Immunotherapy could hold the key to eradicating cancer, but what is it and how does it work?
In some medical circles, immunotherapy is heralded as a wonder treatment; a technique that could fight multiple diseases and conditions by leveraging the body’s own immune system.
It is most commonly known in relation to cancer treatment, but it’s also being honed to treat autoimmune problems, allergic responses, and even age-related diseases. Depending on the type of immunotherapy patients are given, it could also be referred to as biological therapy or targeted treatment. Below we explain why immunotherapy has the potential to be so revolutionary.
Cancer and the immune system
The immune system largely does a fantastic job of policing the body against illness and infection, detecting and eliminating cells that might be performing strangely. In most cases, this stops cancers from developing at all. Cancers that do develop, however, can weaken the immune system, or produce signals that stop the system from attacking it altogether.
The broad aim of immunotherapy is to bolster or elicit a response from the body’s immune system, so that it attacks the cancer and destroy tumours.
Different types of immunotherapy
Cancer immunotherapies aren’t always simple to categorise, as they tend to straddle different therapies, often combining a number of aspects of the immune system. It also doesn’t help that the treatments themselves are often referred to in different terms, such as ‘biological therapy’.
Broadly, immunotherapies are described as either active, where immune cells are made to attack tumour cells, or passive, where preexisting anti-tumour responses are enhanced. There are also hybrid therapies that use a combination of both active and passive approaches.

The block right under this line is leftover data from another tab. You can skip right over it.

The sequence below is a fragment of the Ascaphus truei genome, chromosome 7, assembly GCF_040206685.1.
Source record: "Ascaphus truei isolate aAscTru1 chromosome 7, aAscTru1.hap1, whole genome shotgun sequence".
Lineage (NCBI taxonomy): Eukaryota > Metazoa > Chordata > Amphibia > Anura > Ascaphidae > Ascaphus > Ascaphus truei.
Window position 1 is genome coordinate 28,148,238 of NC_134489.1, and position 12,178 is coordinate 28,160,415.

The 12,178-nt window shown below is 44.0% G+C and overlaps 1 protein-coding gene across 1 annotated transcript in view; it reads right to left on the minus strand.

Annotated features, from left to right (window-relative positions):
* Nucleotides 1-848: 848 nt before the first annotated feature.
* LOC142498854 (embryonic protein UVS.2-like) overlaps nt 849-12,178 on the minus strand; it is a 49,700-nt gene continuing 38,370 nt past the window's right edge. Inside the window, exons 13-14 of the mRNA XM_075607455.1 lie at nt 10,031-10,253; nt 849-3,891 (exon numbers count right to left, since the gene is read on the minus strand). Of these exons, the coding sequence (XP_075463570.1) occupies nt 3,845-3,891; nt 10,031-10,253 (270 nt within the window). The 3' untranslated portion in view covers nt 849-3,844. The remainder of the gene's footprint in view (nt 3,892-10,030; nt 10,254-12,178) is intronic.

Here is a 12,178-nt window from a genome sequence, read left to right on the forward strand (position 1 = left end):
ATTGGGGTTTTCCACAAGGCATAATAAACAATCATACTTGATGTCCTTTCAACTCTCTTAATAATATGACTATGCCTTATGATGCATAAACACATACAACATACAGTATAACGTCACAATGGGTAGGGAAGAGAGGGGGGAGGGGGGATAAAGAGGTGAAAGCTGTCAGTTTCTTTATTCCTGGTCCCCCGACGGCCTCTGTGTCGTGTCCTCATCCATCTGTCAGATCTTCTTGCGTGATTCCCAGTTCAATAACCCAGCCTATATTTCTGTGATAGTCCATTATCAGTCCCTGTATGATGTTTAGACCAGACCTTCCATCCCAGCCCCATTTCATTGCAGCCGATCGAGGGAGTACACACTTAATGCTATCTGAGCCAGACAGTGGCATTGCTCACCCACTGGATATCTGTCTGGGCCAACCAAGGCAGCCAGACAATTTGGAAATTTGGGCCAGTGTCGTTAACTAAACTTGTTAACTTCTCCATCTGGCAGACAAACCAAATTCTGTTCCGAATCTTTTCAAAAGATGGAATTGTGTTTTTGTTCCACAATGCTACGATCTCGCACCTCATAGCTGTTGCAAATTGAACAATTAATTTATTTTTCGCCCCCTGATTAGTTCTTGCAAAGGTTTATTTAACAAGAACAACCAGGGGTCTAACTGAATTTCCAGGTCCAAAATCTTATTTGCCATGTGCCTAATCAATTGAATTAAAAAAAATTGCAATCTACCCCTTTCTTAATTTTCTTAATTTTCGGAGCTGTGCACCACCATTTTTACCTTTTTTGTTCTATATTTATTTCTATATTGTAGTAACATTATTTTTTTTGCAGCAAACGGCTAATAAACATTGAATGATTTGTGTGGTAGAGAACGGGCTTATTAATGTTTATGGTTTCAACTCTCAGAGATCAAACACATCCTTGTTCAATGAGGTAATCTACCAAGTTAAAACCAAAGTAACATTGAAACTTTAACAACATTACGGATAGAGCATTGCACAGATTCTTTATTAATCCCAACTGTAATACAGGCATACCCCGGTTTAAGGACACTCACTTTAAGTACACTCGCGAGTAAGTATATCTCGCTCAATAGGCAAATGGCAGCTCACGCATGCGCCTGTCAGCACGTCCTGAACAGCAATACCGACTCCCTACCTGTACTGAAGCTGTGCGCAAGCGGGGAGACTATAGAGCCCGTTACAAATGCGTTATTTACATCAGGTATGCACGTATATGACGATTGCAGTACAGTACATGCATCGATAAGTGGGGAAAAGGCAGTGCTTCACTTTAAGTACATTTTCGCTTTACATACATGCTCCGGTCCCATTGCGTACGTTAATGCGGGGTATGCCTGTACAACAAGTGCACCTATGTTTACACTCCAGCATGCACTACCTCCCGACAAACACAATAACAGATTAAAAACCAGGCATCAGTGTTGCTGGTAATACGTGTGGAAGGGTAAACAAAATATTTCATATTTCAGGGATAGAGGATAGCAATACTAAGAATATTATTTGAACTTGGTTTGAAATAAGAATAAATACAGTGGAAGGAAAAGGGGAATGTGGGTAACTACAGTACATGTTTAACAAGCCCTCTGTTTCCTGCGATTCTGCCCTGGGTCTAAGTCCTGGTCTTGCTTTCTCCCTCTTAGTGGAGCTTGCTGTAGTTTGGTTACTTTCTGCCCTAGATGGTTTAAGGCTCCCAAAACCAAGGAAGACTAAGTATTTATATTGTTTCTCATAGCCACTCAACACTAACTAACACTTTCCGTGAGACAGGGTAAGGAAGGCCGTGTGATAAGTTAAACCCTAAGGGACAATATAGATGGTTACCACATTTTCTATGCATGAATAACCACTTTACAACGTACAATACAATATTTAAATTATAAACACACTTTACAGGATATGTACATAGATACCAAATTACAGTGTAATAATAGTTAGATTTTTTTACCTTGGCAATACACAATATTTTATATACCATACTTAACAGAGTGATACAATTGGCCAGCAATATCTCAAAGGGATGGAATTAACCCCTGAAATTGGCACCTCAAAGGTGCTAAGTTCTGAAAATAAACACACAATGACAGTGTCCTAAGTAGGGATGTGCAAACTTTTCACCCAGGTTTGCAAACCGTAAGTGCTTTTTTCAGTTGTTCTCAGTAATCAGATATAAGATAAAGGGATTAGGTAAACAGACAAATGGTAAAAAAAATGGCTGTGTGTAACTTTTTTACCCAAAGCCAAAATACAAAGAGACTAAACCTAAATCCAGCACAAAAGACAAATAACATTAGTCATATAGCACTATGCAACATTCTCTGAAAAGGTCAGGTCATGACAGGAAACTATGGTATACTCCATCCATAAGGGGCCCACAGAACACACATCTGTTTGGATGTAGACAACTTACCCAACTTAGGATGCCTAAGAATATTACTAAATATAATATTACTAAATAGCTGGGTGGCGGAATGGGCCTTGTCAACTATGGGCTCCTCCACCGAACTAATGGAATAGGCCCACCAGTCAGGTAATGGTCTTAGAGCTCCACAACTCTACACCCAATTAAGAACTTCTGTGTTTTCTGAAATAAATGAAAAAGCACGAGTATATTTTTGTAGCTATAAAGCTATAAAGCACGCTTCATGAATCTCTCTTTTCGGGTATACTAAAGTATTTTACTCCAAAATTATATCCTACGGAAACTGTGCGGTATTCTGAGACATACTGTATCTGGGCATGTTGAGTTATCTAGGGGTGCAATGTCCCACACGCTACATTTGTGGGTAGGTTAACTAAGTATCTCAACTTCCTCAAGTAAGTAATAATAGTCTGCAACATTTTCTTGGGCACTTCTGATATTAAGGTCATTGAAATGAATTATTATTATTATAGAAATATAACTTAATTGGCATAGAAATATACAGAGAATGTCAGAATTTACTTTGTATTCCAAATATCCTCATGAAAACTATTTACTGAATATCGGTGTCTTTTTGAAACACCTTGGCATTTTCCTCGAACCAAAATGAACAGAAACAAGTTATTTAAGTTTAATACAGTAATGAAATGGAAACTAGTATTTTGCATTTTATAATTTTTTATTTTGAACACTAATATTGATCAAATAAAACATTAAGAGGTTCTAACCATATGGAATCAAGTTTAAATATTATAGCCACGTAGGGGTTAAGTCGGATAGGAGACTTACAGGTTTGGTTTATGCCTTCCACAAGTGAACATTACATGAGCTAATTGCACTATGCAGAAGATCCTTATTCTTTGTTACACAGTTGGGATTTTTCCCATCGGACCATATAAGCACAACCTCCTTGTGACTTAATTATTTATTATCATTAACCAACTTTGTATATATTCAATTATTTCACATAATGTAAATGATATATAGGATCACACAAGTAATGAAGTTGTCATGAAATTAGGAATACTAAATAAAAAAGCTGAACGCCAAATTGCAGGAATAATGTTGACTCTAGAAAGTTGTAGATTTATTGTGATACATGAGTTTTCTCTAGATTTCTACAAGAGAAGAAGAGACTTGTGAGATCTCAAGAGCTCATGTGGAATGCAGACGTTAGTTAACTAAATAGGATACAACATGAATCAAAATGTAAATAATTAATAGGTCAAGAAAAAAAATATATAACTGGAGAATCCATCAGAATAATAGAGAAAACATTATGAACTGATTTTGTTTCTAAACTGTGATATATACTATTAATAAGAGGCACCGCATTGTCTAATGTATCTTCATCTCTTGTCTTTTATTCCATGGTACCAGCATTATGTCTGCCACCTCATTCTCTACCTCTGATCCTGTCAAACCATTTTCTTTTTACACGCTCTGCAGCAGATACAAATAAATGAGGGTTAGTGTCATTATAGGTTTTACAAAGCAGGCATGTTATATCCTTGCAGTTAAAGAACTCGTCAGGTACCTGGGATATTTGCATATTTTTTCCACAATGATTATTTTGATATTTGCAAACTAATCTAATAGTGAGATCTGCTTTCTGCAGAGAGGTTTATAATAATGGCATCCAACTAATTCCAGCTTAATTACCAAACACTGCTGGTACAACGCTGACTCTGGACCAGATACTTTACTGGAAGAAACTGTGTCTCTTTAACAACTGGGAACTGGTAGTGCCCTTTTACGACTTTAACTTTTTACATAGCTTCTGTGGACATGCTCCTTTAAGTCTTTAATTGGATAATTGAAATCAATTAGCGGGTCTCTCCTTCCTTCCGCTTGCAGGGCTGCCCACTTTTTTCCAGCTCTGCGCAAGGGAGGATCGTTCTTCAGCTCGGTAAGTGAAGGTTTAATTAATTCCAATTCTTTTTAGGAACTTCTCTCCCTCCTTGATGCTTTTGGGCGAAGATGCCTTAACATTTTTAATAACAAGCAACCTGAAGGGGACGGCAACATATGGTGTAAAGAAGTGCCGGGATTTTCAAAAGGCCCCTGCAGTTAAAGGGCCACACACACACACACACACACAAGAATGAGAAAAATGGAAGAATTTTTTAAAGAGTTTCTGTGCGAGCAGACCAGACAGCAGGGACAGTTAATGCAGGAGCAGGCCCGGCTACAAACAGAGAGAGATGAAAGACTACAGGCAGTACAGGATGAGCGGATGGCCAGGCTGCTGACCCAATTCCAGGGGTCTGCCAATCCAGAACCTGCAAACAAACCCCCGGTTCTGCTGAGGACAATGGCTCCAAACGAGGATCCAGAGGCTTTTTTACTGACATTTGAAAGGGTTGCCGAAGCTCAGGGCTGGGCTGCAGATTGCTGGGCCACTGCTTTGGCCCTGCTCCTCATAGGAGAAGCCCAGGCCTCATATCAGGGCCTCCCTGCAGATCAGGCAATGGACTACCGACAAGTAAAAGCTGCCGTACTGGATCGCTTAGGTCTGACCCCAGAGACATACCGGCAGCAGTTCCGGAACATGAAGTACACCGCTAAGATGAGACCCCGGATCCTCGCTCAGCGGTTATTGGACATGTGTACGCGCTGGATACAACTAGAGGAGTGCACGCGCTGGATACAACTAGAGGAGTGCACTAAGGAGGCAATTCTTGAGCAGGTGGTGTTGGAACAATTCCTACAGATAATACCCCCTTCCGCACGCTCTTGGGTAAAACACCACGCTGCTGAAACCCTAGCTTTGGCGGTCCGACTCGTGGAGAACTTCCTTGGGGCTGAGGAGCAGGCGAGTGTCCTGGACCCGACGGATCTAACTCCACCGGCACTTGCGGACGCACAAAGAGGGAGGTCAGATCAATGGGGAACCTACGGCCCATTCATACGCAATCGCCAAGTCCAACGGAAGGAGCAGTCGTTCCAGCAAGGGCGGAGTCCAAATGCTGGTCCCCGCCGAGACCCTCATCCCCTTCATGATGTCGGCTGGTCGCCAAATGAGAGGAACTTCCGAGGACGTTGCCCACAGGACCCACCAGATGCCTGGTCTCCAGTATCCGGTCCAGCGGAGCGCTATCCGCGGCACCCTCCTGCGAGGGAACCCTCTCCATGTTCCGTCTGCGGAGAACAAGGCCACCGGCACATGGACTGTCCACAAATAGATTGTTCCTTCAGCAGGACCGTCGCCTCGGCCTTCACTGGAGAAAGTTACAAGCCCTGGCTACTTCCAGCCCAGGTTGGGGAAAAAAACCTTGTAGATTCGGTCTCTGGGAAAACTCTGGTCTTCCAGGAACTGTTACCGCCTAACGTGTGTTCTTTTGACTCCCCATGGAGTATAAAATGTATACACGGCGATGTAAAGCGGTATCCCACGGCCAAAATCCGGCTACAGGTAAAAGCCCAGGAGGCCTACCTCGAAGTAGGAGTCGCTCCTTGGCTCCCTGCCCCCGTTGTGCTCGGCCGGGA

All work on the general principle that cancer cells have molecules (tumour-associated antigens, TAAs) that can be picked up by the immune system. Exactly how this response is used very much depends on the type of cancer, but here are a few key terms and techniques:
Monoclonal antibodies (mAbs)
‘Monoclonal’ essentially means ‘identical clones’. As that name would suggest, monoclonal antibodies are identical, lab-made antibodies of a particular type. Because these antibodies are all clones of the same parent cell, they bind with the same part of the antigen on the tumour cells.
This can elicit a response from the body’s own immune system, making it easier for the cancer to be found and attacked, a process called antibody dependent cell mediated cytotoxicity, ADCC.
Checkpoint inhibitor therapy
Certain cancers can stop the body’s immune system in its tracks, putting out a signal that will stop immune cells from attacking tumours. A class of mAbs called checkpoint inhibitors stop cancers from fooling the immune system in this way.
There’s a great deal of research in this area of immunotherapy, and a number of checkpoint inhibitors have already been approved for use. The first of these was Ipilimumab, which was given the go-ahead in 2011 and targets the CTLA-4 protein receptor to help the body fight melanoma.
Cytokines make up a broad group of proteins that are key in cell signaling. Many are produced by tumour cells, which the cancer uses to reduce an immune response from the body so it can spread.
Interferon and interleukin are types of cytokines already found in the body, but manmade versions of these have been approved for use in treating certain types of cancer.
For more information on how immunotherapy can be used to fight cancer, Cancer Research UK has a number of resources about different types of treatment.